A SPIRITED performance by Colombia saw them beat Kazakhstan 18-10 this afternoon to go through to a showdown with Scotland on Friday for the last place in this year’s Rugby World Cup. The South Americans had a woman sent off after 15 minutes in the semi-final, but held off a late fightback from their higher-ranked opponents and secured the win in the last kick of the match with a penalty.
The Final Qualifying Tournament in Dubai was originally meant to comprise two semi-finals and a final, but when Hong Kong and Samoa withdrew from the previous stage for Covid-related reasons, Scotland were give a place in the final thanks to having the highest world ranking. Bryan Easson’s team are currently ninth in the world and have made significant progress this season, above all in the European qualifying tournament in Italy, where wins over Spain and Ireland took them through to this last stage of qualifying.
Colombia are a relatively lowly 26th, so Scotland will be strong favourites to beat them and book their place in New Zealand. But, after seeing off a Kazakhstan side who are currently 11 rungs above them in the rankings, they will be confident of another upset.
The favourites tag is not one that this Scotland side has worn too often over the past few years, but Sarah Law, for one, is confident that they are equipped to cope with the pressure. “It is something we have chatted about, because it’s something we’ve never had before,” said the stand-off, whose last-gasp conversion against Ireland gave the Scots the win that took them into this last stage of qualifying.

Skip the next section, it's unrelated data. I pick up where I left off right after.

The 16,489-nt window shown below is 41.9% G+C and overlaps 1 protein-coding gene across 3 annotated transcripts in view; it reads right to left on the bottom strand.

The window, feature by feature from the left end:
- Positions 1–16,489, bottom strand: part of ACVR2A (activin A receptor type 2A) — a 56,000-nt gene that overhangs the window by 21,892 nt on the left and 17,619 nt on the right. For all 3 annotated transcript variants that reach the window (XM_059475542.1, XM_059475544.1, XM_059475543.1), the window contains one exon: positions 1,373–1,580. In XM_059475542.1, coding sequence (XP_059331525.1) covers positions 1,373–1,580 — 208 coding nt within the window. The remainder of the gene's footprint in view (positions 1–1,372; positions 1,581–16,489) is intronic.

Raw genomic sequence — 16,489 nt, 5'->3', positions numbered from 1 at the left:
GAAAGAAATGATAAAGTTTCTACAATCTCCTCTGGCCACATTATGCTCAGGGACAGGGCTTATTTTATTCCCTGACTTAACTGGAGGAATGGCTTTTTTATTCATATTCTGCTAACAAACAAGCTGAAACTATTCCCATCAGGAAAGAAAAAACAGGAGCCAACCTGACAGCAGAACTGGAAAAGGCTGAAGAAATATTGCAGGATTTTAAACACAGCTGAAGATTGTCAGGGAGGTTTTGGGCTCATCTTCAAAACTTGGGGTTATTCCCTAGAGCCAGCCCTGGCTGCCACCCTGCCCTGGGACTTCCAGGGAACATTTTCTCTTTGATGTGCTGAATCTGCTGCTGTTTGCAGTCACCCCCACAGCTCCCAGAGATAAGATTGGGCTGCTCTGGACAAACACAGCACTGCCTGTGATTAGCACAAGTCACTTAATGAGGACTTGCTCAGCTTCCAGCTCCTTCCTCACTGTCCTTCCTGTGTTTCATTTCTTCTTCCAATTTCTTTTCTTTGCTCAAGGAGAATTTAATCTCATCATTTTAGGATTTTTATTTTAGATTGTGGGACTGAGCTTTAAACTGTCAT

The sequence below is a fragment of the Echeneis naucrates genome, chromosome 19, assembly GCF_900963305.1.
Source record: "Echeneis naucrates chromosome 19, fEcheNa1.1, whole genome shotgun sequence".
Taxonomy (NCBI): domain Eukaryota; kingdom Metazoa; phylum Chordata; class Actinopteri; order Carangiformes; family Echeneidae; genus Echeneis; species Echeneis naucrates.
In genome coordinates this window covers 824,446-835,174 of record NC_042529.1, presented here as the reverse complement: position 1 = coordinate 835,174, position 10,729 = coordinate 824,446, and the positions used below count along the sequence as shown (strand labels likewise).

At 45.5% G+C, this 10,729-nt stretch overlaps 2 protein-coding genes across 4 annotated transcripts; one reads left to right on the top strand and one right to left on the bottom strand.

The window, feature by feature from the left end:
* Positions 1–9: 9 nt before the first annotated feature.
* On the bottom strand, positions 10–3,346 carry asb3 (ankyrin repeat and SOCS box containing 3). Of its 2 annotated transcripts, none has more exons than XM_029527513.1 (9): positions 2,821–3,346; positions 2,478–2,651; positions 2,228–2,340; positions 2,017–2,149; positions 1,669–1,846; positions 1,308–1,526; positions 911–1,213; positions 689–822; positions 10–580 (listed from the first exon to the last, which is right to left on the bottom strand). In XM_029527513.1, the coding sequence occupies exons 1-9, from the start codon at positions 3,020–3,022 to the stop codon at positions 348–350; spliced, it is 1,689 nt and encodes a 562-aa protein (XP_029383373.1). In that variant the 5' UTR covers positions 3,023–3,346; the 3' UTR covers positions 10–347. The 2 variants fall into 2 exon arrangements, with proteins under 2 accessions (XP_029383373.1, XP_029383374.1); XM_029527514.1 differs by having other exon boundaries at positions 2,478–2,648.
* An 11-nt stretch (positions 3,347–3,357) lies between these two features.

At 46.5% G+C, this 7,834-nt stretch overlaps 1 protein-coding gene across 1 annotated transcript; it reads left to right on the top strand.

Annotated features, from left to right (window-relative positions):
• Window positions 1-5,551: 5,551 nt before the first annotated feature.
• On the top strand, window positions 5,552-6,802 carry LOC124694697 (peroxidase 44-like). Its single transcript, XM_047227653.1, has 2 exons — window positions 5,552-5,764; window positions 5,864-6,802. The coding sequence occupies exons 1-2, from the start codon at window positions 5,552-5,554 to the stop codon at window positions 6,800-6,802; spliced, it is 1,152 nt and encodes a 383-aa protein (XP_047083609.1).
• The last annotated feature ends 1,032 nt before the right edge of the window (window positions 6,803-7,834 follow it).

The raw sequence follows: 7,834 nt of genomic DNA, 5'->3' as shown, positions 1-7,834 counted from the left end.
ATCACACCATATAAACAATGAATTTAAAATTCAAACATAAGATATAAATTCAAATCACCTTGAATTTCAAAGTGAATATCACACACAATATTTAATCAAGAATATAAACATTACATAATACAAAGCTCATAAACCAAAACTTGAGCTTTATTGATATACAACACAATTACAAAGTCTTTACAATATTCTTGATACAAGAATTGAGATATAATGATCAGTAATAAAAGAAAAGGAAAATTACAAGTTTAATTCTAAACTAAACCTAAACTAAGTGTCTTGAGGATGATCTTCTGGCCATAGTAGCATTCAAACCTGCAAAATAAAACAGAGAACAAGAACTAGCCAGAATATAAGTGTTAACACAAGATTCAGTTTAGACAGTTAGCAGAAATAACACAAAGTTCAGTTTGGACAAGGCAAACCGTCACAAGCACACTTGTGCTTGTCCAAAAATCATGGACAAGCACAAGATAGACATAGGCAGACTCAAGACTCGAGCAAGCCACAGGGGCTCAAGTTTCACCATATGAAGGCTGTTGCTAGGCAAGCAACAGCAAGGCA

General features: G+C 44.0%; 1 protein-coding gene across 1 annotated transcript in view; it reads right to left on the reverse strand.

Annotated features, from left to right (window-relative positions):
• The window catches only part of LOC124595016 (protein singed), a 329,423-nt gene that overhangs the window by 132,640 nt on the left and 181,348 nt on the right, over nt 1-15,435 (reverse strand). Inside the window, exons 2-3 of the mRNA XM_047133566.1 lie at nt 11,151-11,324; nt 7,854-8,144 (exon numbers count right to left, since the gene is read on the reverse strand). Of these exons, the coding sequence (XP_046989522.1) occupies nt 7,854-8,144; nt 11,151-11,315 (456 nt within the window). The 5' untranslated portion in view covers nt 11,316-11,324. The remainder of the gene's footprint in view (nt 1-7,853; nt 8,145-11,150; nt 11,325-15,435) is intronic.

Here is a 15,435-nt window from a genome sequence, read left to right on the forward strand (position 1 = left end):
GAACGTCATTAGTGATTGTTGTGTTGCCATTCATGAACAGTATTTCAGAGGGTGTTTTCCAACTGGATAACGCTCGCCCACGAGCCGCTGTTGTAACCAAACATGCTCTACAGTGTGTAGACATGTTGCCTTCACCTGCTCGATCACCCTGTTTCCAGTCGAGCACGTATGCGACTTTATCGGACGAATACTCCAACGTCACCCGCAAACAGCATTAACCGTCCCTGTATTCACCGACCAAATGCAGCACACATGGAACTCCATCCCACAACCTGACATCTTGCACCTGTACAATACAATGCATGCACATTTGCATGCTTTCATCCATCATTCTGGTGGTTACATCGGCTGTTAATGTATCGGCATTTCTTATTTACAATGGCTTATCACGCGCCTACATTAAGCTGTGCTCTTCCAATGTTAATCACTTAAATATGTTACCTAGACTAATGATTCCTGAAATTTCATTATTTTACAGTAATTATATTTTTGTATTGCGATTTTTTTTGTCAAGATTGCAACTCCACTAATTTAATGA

“There are a lot of us who have been around a while now and we have the experience of winning games at international level, which is something that we didn’t do too much in the last two World Cup qualifying campaigns. There is an entire generation of Scottish girls who haven’t seen Scotland on the world stage.
“It has been 12 years since Scotland have been there. And I think it would be an incredible high to get to a World Cup and perform on that stage.
“There has been a huge shift over the nine years I’ve been involved and those differences were kind of reflected in the last two matches we came through at the qualifier. We’ve got to know each other better, which certainly helps, and we’ve had more time playing together and training together than we’ve ever had before.
“I think the big thing over the last three years building up to this qualifier has been learning about patience and having composure when it matters. We knew there would be big pressure games in Italy and we knew that we’d have to respond to those accordingly. And I think in those last two minutes against Ireland we missed a kick to touch, but at that point we were still in control and then kept the ball for 18 phases to go over in the corner. That was a reflection on how far we have come.”
Friday’s match kicks off at 3pm British time and will be streamed on World Rugby’s YouTube channel and shown live on BBC Alba.